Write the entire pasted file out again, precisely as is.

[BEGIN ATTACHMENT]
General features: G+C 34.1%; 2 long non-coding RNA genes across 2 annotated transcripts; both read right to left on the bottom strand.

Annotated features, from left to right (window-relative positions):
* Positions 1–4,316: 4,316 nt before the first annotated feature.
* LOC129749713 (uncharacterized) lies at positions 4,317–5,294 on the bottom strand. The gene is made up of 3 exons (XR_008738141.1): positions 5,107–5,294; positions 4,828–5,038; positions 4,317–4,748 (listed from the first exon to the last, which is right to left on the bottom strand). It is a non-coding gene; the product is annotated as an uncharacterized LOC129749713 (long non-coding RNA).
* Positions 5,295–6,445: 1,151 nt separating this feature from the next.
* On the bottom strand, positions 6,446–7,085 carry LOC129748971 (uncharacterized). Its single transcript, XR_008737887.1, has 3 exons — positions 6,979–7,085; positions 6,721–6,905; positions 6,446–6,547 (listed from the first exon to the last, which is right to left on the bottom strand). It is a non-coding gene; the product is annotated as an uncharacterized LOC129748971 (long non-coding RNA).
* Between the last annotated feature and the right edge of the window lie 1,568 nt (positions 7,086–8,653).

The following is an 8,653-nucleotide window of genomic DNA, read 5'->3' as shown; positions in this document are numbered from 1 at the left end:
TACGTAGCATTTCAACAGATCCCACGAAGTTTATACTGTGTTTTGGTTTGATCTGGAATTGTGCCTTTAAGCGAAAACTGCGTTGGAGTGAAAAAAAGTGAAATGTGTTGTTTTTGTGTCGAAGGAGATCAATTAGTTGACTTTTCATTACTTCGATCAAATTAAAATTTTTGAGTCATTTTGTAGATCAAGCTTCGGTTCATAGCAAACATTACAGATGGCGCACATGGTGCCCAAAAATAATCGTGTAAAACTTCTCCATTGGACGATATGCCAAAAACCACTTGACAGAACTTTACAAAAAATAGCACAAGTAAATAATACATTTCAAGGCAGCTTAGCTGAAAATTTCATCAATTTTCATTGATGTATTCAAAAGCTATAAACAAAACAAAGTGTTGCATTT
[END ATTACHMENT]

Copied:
General features: G+C 34.1%; 2 long non-coding RNA genes across 2 annotated transcripts; both read right to left on the bottom strand.

Annotated features, from left to right (window-relative positions):
* Positions 1–4,316: 4,316 nt before the first annotated feature.
* LOC129749713 (uncharacterized) lies at positions 4,317–5,294 on the bottom strand. The gene is made up of 3 exons (XR_008738141.1): positions 5,107–5,294; positions 4,828–5,038; positions 4,317–4,748 (listed from the first exon to the last, which is right to left on the bottom strand). It is a non-coding gene; the product is annotated as an uncharacterized LOC129749713 (long non-coding RNA).
* Positions 5,295–6,445: 1,151 nt separating this feature from the next.
* On the bottom strand, positions 6,446–7,085 carry LOC129748971 (uncharacterized). Its single transcript, XR_008737887.1, has 3 exons — positions 6,979–7,085; positions 6,721–6,905; positions 6,446–6,547 (listed from the first exon to the last, which is right to left on the bottom strand). It is a non-coding gene; the product is annotated as an uncharacterized LOC129748971 (long non-coding RNA).
* Between the last annotated feature and the right edge of the window lie 1,568 nt (positions 7,086–8,653).

The following is an 8,653-nucleotide window of genomic DNA, read 5'->3' as shown; positions in this document are numbered from 1 at the left end:
TACGTAGCATTTCAACAGATCCCACGAAGTTTATACTGTGTTTTGGTTTGATCTGGAATTGTGCCTTTAAGCGAAAACTGCGTTGGAGTGAAAAAAAGTGAAATGTGTTGTTTTTGTGTCGAAGGAGATCAATTAGTTGACTTTTCATTACTTCGATCAAATTAAAATTTTTGAGTCATTTTGTAGATCAAGCTTCGGTTCATAGCAAACATTACAGATGGCGCACATGGTGCCCAAAAATAATCGTGTAAAACTTCTCCATTGGACGATATGCCAAAAACCACTTGACAGAACTTTACAAAAAATAGCACAAGTAAATAATACATTTCAAGGCAGCTTAGCTGAAAATTTCATCAATTTTCATTGATGTATTCAAAAGCTATAAACAAAACAAAGTGTTGCATTT